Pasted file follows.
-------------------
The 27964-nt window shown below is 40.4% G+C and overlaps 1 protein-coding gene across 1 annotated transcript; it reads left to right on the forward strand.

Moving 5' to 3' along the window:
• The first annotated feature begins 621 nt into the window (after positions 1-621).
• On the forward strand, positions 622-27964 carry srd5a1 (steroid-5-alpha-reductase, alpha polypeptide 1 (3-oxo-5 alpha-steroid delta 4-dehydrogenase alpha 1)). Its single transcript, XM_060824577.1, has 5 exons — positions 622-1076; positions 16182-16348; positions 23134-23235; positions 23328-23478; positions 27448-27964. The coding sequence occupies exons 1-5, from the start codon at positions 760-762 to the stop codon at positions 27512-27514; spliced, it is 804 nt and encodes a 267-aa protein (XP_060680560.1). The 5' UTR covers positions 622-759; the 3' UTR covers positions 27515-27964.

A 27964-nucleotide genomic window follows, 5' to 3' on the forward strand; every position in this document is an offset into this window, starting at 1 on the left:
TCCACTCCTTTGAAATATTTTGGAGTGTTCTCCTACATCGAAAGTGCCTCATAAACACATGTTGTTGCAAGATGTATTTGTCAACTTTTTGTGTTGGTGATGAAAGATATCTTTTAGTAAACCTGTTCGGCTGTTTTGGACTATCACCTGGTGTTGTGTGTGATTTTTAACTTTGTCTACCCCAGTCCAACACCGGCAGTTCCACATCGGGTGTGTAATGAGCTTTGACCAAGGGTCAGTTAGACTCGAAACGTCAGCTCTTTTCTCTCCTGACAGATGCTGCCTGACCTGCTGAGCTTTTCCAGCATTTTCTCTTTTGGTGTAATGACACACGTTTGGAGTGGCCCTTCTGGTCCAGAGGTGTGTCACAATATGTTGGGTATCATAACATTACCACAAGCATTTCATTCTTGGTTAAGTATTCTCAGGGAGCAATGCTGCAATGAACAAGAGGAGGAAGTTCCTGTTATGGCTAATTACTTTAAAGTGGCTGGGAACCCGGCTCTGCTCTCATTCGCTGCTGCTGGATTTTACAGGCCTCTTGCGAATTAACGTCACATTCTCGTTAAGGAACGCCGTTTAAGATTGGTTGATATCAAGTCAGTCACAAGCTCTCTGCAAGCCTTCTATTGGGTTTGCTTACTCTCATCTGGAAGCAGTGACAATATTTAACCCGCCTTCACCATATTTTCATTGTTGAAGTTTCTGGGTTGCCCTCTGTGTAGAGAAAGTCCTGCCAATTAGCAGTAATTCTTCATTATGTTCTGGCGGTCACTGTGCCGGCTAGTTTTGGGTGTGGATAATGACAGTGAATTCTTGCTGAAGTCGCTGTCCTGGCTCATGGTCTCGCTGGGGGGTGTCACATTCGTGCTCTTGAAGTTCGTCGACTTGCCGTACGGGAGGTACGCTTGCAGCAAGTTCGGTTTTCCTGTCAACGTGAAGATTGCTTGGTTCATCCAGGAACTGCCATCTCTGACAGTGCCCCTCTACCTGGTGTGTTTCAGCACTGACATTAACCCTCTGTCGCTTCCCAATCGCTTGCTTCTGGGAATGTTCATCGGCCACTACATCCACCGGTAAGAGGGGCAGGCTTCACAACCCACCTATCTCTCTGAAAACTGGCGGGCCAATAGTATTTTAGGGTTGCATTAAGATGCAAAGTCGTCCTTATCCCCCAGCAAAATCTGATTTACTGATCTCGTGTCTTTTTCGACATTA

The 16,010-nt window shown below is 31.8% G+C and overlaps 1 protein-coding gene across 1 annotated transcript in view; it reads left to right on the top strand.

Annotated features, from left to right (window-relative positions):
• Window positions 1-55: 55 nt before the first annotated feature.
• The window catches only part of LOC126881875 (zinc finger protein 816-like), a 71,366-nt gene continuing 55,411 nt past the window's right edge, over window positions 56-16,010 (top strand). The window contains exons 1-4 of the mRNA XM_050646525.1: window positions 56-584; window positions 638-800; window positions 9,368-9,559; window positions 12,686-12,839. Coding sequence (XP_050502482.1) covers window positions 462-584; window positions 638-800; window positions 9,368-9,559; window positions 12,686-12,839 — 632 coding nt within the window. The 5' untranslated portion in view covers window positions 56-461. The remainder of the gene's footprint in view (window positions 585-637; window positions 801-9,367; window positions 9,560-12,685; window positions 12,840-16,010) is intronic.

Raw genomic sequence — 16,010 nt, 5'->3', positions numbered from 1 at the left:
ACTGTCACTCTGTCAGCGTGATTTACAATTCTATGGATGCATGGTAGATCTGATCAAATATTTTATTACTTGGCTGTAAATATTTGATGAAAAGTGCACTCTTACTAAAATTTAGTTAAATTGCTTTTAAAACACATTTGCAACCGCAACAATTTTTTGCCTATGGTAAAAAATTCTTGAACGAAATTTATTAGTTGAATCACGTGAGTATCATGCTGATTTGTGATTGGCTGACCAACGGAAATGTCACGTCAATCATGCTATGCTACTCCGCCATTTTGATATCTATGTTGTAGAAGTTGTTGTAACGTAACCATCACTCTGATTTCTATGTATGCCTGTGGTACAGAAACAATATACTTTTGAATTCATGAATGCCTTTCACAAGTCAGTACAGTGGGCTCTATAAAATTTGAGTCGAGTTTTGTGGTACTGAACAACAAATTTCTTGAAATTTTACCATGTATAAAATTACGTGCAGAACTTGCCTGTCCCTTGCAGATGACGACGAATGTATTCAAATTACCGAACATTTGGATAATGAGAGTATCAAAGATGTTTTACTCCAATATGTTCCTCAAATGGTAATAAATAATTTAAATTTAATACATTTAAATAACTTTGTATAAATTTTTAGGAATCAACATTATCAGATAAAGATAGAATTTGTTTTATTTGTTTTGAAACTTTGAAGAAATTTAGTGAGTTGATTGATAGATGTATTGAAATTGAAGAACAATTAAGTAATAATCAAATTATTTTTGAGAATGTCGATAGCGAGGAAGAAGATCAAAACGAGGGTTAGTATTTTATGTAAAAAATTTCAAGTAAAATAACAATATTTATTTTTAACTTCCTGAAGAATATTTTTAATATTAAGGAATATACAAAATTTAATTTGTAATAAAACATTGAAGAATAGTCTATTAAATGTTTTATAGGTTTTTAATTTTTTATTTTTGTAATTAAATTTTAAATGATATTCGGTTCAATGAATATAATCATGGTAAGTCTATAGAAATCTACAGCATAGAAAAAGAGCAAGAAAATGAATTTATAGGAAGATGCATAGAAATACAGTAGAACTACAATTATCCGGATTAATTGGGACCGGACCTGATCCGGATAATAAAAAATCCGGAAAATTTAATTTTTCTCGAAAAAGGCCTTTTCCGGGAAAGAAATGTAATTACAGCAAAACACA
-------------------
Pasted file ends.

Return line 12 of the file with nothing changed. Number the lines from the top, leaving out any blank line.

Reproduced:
ACTGTCACTCTGTCAGCGTGATTTACAATTCTATGGATGCATGGTAGATCTGATCAAATATTTTATTACTTGGCTGTAAATATTTGATGAAAAGTGCACTCTTACTAAAATTTAGTTAAATTGCTTTTAAAACACATTTGCAACCGCAACAATTTTTTGCCTATGGTAAAAAATTCTTGAACGAAATTTATTAGTTGAATCACGTGAGTATCATGCTGATTTGTGATTGGCTGACCAACGGAAATGTCACGTCAATCATGCTATGCTACTCCGCCATTTTGATATCTATGTTGTAGAAGTTGTTGTAACGTAACCATCACTCTGATTTCTATGTATGCCTGTGGTACAGAAACAATATACTTTTGAATTCATGAATGCCTTTCACAAGTCAGTACAGTGGGCTCTATAAAATTTGAGTCGAGTTTTGTGGTACTGAACAACAAATTTCTTGAAATTTTACCATGTATAAAATTACGTGCAGAACTTGCCTGTCCCTTGCAGATGACGACGAATGTATTCAAATTACCGAACATTTGGATAATGAGAGTATCAAAGATGTTTTACTCCAATATGTTCCTCAAATGGTAATAAATAATTTAAATTTAATACATTTAAATAACTTTGTATAAATTTTTAGGAATCAACATTATCAGATAAAGATAGAATTTGTTTTATTTGTTTTGAAACTTTGAAGAAATTTAGTGAGTTGATTGATAGATGTATTGAAATTGAAGAACAATTAAGTAATAATCAAATTATTTTTGAGAATGTCGATAGCGAGGAAGAAGATCAAAACGAGGGTTAGTATTTTATGTAAAAAATTTCAAGTAAAATAACAATATTTATTTTTAACTTCCTGAAGAATATTTTTAATATTAAGGAATATACAAAATTTAATTTGTAATAAAACATTGAAGAATAGTCTATTAAATGTTTTATAGGTTTTTAATTTTTTATTTTTGTAATTAAATTTTAAATGATATTCGGTTCAATGAATATAATCATGGTAAGTCTATAGAAATCTACAGCATAGAAAAAGAGCAAGAAAATGAATTTATAGGAAGATGCATAGAAATACAGTAGAACTACAATTATCCGGATTAATTGGGACCGGACCTGATCCGGATAATAAAAAATCCGGAAAATTTAATTTTTCTCGAAAAAGGCCTTTTCCGGGAAAGAAATGTAATTACAGCAAAACACA